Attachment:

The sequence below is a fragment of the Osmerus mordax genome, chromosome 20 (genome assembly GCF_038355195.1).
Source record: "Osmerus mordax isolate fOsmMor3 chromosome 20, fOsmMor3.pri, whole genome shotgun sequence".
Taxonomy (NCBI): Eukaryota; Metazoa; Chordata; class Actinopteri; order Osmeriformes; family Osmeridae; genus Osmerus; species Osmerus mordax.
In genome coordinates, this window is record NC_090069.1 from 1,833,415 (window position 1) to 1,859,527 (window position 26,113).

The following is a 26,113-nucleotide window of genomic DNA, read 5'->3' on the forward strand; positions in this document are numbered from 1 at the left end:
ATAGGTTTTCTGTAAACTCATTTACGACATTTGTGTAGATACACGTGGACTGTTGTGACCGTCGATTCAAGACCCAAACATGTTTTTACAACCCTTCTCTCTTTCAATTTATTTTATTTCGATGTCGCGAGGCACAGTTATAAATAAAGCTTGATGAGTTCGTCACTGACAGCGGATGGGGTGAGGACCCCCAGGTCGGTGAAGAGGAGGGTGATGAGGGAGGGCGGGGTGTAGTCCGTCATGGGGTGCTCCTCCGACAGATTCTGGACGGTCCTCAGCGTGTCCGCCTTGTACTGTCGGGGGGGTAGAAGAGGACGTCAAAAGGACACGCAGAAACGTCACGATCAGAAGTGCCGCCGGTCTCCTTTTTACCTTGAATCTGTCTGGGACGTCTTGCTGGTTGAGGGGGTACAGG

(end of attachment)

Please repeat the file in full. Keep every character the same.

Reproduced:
The sequence below is a fragment of the Osmerus mordax genome, chromosome 20 (genome assembly GCF_038355195.1).
Source record: "Osmerus mordax isolate fOsmMor3 chromosome 20, fOsmMor3.pri, whole genome shotgun sequence".
Taxonomy (NCBI): Eukaryota; Metazoa; Chordata; class Actinopteri; order Osmeriformes; family Osmeridae; genus Osmerus; species Osmerus mordax.
In genome coordinates, this window is record NC_090069.1 from 1,833,415 (window position 1) to 1,859,527 (window position 26,113).

The following is a 26,113-nucleotide window of genomic DNA, read 5'->3' on the forward strand; positions in this document are numbered from 1 at the left end:
ATAGGTTTTCTGTAAACTCATTTACGACATTTGTGTAGATACACGTGGACTGTTGTGACCGTCGATTCAAGACCCAAACATGTTTTTACAACCCTTCTCTCTTTCAATTTATTTTATTTCGATGTCGCGAGGCACAGTTATAAATAAAGCTTGATGAGTTCGTCACTGACAGCGGATGGGGTGAGGACCCCCAGGTCGGTGAAGAGGAGGGTGATGAGGGAGGGCGGGGTGTAGTCCGTCATGGGGTGCTCCTCCGACAGATTCTGGACGGTCCTCAGCGTGTCCGCCTTGTACTGTCGGGGGGGTAGAAGAGGACGTCAAAAGGACACGCAGAAACGTCACGATCAGAAGTGCCGCCGGTCTCCTTTTTACCTTGAATCTGTCTGGGACGTCTTGCTGGTTGAGGGGGTACAGG